Letters - The left and its friends

Contrary to Nick Cohen ("Saddam's very own party", 7 June), Respect is much more than the Socialist Workers Party and the Muslim Association of Britain. It is a party which has grown out of the anti-war movement, by people crying out for an alternative to new Labour. Most Respect members have no allegiances to either the SWP or the MAB. They are individuals who can no longer stomach new Labour's endless stream of war and privatisation. Cohen implies that the party associates with homophobics. Yet its founding declaration states opposition to all forms of discrimination based on race, gender, ethnicity, religious beliefs (or lack of them), sexual orientation, disabilities, national origin or citizenship.

Andrew Collingwood

Nick Cohen's generally accurate article is wrong on one point. The Muslim Association of Britain is not part of Respect and does not give it blanket support. It's not that stupid. It generally backs the Lib Dems in local elections, and backs Respect only in London (Galloway), Yorkshire and Humberside (the former MAB president Anas Altikriti), North-East (the Muslim convert Yvonne Ridley) and West Midlands. But he is right that the SWP and Galloway wanted these fundamentalist reactionaries in their "party"and were desperately disappointed when the MAB turned them down.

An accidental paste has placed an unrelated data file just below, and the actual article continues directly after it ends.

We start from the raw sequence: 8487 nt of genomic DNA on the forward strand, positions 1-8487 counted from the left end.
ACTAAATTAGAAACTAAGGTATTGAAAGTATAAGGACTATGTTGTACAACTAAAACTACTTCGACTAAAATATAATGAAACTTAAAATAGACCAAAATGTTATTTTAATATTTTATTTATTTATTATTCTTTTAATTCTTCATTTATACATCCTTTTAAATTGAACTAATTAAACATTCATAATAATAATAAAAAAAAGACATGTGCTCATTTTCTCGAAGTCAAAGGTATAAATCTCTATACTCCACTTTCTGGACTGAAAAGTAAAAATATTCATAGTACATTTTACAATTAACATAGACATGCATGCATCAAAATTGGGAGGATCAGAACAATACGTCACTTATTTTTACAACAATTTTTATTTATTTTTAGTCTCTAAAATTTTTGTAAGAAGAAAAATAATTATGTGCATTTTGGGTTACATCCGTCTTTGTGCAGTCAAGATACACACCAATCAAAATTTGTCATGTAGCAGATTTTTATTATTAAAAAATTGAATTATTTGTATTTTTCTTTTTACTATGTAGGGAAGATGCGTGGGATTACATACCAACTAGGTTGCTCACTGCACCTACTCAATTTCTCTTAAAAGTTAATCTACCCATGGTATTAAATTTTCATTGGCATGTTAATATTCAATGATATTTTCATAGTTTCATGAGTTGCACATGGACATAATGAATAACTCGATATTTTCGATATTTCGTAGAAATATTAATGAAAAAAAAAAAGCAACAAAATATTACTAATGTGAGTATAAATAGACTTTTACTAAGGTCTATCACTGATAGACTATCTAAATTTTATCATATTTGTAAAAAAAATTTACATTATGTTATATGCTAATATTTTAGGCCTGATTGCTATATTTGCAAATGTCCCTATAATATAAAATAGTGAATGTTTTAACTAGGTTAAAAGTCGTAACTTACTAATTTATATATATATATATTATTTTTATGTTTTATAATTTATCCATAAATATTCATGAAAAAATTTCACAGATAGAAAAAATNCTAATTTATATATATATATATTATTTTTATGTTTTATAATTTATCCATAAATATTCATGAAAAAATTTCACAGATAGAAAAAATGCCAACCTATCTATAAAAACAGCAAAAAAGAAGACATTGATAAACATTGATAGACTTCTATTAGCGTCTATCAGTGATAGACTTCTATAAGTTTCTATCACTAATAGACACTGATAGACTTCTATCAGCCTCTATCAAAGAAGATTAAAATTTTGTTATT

Jim Denham

Nick Cohen's critique of the far left's dodgy dalliances will be disputed but the need for solidarity with Iraqis trying to build a civil society should not be lost in the polemical heat. Whether one supported or opposed the war, there can be a common focus on backing Iraqi democrats. The unions had a small clandestine existence under Saddam Hussein while his stooge unions were a part of the repressive apparatus. Now several sectoral unions have been formed. See www.iraqitradeunions.org.

Gary Kent
West Wickham, Kent

This article first appeared in the 14 June 2004 issue of the New Statesman, Escape from UKIP